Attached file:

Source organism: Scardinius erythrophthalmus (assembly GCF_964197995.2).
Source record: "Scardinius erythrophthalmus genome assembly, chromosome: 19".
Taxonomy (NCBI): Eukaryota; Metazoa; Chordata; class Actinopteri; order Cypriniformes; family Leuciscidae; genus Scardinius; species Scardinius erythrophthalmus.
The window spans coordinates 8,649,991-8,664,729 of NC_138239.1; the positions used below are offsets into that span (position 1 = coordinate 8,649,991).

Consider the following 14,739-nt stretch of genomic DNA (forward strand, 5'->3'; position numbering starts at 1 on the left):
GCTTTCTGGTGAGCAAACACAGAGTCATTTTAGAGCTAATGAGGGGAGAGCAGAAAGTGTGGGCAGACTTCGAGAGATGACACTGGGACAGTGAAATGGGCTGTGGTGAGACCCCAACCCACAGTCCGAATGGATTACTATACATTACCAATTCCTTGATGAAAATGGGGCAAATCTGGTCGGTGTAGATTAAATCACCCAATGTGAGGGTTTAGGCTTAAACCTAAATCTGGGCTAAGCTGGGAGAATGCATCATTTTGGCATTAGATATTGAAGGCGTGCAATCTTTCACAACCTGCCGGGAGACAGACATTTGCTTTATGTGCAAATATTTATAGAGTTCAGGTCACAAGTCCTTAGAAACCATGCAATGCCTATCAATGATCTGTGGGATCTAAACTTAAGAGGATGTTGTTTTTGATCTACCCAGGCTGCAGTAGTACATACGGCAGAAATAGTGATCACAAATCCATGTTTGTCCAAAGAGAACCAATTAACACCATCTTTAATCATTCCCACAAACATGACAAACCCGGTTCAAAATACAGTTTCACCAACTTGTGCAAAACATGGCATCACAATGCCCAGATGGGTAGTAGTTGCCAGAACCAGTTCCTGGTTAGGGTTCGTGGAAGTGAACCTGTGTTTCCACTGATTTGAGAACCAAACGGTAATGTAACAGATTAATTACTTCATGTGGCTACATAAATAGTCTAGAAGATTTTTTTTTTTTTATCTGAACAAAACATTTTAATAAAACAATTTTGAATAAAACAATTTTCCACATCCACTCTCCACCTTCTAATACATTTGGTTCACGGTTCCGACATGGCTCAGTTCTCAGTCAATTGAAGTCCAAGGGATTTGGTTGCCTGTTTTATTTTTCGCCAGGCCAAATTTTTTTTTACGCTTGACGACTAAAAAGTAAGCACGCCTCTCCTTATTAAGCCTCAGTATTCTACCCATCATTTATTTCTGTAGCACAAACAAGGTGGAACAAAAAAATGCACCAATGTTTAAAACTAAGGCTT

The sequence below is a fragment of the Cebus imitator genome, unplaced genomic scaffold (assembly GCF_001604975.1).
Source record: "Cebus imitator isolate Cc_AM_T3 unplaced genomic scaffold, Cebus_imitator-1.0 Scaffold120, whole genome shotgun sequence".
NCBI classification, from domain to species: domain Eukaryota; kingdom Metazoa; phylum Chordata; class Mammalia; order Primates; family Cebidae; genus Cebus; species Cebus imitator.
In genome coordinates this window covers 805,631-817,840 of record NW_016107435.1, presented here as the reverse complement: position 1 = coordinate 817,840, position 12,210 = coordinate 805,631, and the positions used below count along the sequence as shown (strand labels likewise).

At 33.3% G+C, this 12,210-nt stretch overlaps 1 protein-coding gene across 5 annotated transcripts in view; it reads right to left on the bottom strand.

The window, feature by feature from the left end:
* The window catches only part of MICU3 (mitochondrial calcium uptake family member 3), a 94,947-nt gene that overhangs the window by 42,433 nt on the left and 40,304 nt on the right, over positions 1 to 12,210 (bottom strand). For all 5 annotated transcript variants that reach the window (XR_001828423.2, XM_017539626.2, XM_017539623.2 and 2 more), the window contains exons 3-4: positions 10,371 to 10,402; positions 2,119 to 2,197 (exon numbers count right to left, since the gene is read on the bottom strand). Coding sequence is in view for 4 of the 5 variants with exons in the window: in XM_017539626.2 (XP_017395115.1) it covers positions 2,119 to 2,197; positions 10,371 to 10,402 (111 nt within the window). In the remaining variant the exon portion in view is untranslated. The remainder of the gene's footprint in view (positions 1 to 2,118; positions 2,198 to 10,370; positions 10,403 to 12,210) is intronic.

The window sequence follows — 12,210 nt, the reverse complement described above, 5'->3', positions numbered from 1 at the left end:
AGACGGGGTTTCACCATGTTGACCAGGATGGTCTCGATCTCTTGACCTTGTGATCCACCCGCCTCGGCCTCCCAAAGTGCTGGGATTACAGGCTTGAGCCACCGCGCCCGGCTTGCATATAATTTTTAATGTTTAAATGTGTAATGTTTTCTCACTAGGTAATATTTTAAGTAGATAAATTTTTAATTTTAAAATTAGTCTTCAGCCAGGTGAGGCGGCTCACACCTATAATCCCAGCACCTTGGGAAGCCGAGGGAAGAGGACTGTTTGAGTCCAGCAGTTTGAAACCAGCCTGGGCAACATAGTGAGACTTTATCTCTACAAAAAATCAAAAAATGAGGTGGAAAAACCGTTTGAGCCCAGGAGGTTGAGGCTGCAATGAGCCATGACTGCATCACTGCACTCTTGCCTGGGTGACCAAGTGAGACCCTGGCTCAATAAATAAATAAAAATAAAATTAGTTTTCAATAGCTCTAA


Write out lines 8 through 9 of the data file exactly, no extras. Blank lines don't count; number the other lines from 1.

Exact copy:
Source record: "Cebus imitator isolate Cc_AM_T3 unplaced genomic scaffold, Cebus_imitator-1.0 Scaffold120, whole genome shotgun sequence".
NCBI classification, from domain to species: domain Eukaryota; kingdom Metazoa; phylum Chordata; class Mammalia; order Primates; family Cebidae; genus Cebus; species Cebus imitator.